SPENCER: Why do you think people view these two systems, science and art, as being so different?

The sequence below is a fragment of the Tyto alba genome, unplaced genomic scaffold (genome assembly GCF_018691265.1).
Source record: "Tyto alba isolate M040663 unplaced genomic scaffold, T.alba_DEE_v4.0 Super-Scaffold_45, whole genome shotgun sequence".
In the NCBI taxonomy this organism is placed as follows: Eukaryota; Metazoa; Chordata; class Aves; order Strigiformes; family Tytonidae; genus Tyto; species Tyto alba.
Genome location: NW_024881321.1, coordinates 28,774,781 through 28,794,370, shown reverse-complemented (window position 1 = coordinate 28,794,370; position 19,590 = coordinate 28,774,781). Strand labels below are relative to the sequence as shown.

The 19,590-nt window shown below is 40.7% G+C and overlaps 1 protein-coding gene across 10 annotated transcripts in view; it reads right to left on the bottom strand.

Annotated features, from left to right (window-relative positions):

ANIL: This separation, I think, has got a pretty unedifying history. There was the cultural theorist C.P. Snow, who long ago wrote about the Two Cultures, the two cultures of art and science. I think it's probably felt on both sides historically, which is just rooted in stereotypical assumptions about what the other side does. So scientists might dismiss artists as being unconstrained by reality, just purely operating in the realm of imagination. And not really revealing anything interesting about nature, not conducting experiments, or collecting data, or anything like that. And of course, artists might have a stereotype of scientists as not being creative, just turning the handle of methods and facts. And both of these stereotypes are entirely wrong. And they get embedded in how education is delivered. Now, I remember at school having to choose between doing art subjects and science subjects and I wanted to do both and I couldn't. It was very disappointing. It is a great relief when they come back together again in later life. And they do come back together again, they're both different ways of trying to understand our place in nature. I often think about visual art in particular because in my scientific work, I focus quite a lot on vision. And if you look at the work of the Impressionists like Monet, Manet, and Bizarro, and Cezanne — well, I've been told recently that Cezanne is not a proper impressionist, so I'll bow to that knowledge. — But really these paintings, which were controversial at the time, because they seem quite fuzzy up close, were just famously dismissed as palette scrapings on a dirty canvas. But when you stand back from them, the impression of a coherent scene is so vibrant, so compelling, and is very different from a photograph. And the reason is that impressionist art is sort of reverse engineering the visual system to paint. Not the output, not like, “Here's a tree and on a river.” But it's painting the raw materials needed for the visual system to do its work. It's getting close to painting light. I think that's amazing. Artists like Rembrandt and his understanding of light and shade reveal and tell us so much about how the visual system works. And I have no idea whether they thought that's what they were doing. But that really is why I think their work can really be usefully seen that way. And later art history justifies that. There was an art historian called Ernst Gombrich, he wrote about the Beholder's Share. This is the idea that in viewing an artwork or experiencing an artwork, part of that experience is brought by the observer, by the beholder. It's in the act of the beholder, not in the artwork itself. And so when you look at an impressionist work, part of that aesthetic experience is because the brain is being engaged in making sense of these ambiguous scrapings on the canvas. And that's why it's so powerful. And to make that happen, the Beholder's Share is sort of an art historical version of the idea that perception is about making predictions and interpreting sensory data. So, there's a really, really nice confluence between art and science, certainly in the visual arts, but I think in all sorts of artwork as well. Music can be thought of as an investigation into how the auditory system works. So the more crosstalk we can get between art and science, I think the better.